Here you can find all of our latest revenue advice for hotels during the coronavirus crisis, updated daily.


Last updated: 11:25, 30th March 2020

How can I protect my existing guests and build a database?

Keep your guest engagement going. It’s not about selling, it’s about showing that you’re there to help. Take away all restrictipons for future bookings and make sure you communicate this to your guests. Make sure your pricing is flexible, and that when your guests come back, you’re there ready and open for the bookings.

What’s the most important thing for me to do right now?

Don’t panic. Make a short-term plan of what you want to achieve. Nobody really knows what is going to happen, but it’s important to plan for the rebound. If you are offering discounts, consider a fenced discount, and make sure you are thinking carefully about the segments that you are targeting. Also make sure you are looking at the location of your audience so you can target them specifically with discounted promotions.

Can I switch off all my OTAs?

No, you certainly don’t want to switch them all off, but you do not have to give all your inventary and rates to OTAs. Make sure you have a strong book direct campaign on your website and that you’re communicating that with your audience. Whether it’s late check out, early check in, removal of restrictive cancellation policies when booking direct, there are certain things that you can do to make sure your guests come to you. OTAs are very good at communicating well with bookers, from their intuitive booking system to extensive imagery and copy, and you need to replicate this on you website. 

The majority of our bookings are corporate, how do I price for their return?

This takes us back to our fenced discount argument, and it’s important not to blanket discount your rates. However, if the majority of your corporate bookings are going to struggle for budget, make sure you have a conversation with them so you can understand who your corporate guests are, what their budget is, how much business they’re expecting to put through you, and when that business is going to come back. Your rates can be lower for your corporate guests and higher for the public. 

I haven’t really had time to look at forecasting before, where should I start?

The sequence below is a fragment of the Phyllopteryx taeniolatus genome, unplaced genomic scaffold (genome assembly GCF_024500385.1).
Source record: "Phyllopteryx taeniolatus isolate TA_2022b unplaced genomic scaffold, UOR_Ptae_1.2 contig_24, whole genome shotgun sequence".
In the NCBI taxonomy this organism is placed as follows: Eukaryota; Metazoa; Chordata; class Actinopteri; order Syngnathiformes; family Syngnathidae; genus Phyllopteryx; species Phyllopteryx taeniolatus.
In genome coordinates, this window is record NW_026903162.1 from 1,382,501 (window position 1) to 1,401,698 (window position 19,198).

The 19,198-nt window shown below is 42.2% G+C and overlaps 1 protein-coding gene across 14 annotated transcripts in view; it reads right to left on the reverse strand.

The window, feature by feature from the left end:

We start with the budget, and in normal circumstances you work your budget over 12 months. A budget really is a prediction of room nights, occupancy, and rates that you hope to achieve. Then you look at the audience – leisure, commercial business, groups – and how this audience is split. Each of these audiences will behave in a unique way and will all have differing pricepoints, so tracking the business that is coming in from these segments is important. In short:

  • Compare budget
  • Set your forecast
  • Predict the business
  • Monitor this on a daily or weekly business

This way you know where your marketing spend is going, what is being produced, and where to focus your efforts. 

Updated: 16:30, 27th March 2020

  1. Don’t panic – this can lead to making bad decisions like discounting pricing or switching channels off. Revenue management exists as a co-strategy with marketing and staying focussed on this will help when things start to rebound, which they will.
  2. Have a plan – think about the actions that you would like to take to focus on during that rebound. 
  3. Discounting will be inevitable, but we advise that you look at qualified discounts where you won’t discount your public rates. Instead, consider packages, f&b credits, add ons, and making sure that you are flexible. What will make someone want to come and stay with you? How do you help your community through this?

Updated: 09:06, 25th March 2020

  • Do not cut rates too fast or too deep, hotels will be slow to recover
  • Add value, our voucher method for refunds is mentioned here equally, free transfers etc.
  • Target new segments with intuitive promotions
  • Reconsider your competitors, protect your market share
  • Reforecast your accommodation
  • Guest experience is key
  • Keep an eye on the pace of recovery
  • Business travellers may return first

Updated: 09:29, 24th March 2020

Everyone is looking forward to ‘returning’ to the new normal.

  1. Pay attention to the changes of consumer mindsets, consumption behaviour and lifestyles to enable more flexibility in your annual business plan, marketing and channel strategy, and investment plan. Put more focus on at home occasion marketing.
  2. Accelerate digital transformation and bring digital initiatives into the real business such as increase investment on online to offline channels.
  3. Strengthen brand-owned digital platforms and embrace social eCommerce.

What will travel look like after the coronavirus?

  1. International travel will fall out of favour as people stay closer to the safety of home
  2. “Staycations” and road trips will be favoured over flying or cruising
  3.  A softer economy will mean the traditional two-week summer vacation could turn into a long weekend

Updated: 10:01, 22nd March 2020

Ensure your reservations teams are briefed on cancellation terms. Offer guests a full credit (a voucher is ideal – see our Gifted platform) and NOT a date move. Demand will return and managing your revenue across your segments will be CRITICAL to your recovery.

You may choose to offer a refund, of course. This advice applies to date moves.

Right now, you are undoubtedly seeing negative demand. This will recover and it will take some time. So be prepared and ensure you are in the best place to recover your accommodation sales.


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